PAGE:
(There was a video here, but Pepsi has removed the source.)
By now you've probably seen that really, really bad Pepsi commercial. If you haven't, or if you don't want to (I super can't blame you for this), here's a run-down of what happens: there's a large march through some city streets with lots of people carrying vague signs telling us to 'join the conversation,' and 'peace.' The march comes to a police blockade, and there seems to be frustration. Luckily for the activists, Kendall Jenner emerges from the mob and hands a police officer a can of Pepsi. He takes it, drinks it, smiles, and the crowd erupts in celebration.
This commercial is problematic. Not only is it an explicit celebration of white privilege, but it also trivializes and appropriates the struggle of marginalized peoples.
What better way to shine a light on white privilege than to send uber-wealthy white woman Kendall Jenner up to a line of police officers and offering them a gift? Perhaps the only good thing about this ad is the realism of this particular situation: in the real world, if a person of color had done the same thing, they would have immediately been knocked down and arrested, if not worse.
Iesha Evans comes to mind, the black woman who was peacefully protesting in Baton Rouge last year, only to be surrounded by police in riot gear and detained for 24 hours.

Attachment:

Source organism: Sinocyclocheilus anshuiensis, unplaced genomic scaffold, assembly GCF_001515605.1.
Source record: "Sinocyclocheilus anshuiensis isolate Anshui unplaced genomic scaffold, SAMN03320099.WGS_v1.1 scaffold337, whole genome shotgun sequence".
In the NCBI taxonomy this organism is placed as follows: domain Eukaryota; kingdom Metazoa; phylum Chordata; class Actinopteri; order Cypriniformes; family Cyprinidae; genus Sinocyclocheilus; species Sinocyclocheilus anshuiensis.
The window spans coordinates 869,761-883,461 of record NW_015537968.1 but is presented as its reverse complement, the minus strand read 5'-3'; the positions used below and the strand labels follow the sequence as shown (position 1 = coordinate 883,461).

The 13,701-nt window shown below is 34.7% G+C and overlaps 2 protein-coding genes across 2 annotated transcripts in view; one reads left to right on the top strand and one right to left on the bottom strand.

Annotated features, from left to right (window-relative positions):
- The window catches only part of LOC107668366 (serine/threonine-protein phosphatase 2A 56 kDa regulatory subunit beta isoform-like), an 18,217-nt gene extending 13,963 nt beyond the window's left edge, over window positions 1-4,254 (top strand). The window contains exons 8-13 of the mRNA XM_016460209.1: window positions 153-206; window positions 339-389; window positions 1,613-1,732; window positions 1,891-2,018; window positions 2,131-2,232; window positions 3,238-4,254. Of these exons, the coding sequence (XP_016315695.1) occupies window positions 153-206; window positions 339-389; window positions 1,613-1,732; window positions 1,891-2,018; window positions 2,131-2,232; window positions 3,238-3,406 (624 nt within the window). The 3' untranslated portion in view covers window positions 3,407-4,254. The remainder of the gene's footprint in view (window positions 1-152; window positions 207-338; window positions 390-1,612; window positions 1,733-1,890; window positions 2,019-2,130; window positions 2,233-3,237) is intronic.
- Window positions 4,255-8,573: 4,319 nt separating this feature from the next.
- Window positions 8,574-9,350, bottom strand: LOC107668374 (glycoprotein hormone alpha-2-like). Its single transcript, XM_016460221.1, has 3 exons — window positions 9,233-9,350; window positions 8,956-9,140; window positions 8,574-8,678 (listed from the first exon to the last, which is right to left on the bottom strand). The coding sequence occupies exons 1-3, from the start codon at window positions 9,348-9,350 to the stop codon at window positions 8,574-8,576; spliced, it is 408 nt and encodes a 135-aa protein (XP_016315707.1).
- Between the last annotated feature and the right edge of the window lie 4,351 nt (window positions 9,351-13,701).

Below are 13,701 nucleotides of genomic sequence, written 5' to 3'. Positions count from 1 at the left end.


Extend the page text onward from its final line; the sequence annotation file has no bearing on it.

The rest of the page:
What's worse is that this ad appropriates the imagery of movements that attempt to bring equality and justice to marginalized people. You should see protest signs and rallying crowds at a demonstration, not in an advertisement for far-below-subpar soda. With this advertisement, Pepsi is directly taking the images and tones associated with movements for equality and justice and using them to sell a product and thus profit.
But that's not all. This ad also trivializes the difficult struggle that marginalized people face everyday. To imply that all injustices can be overcome by simply handing a cop a can of soda minimizes the magnitude of the systematic problems that keep marginalized people subordinate.
In short, this ad reinforces white privilege while attempting to profit off of the aesthetics of genuine movements for justice and equality.
We should never expect much from a corporation, but with this ad, Pepsi sinks down to a whole new level.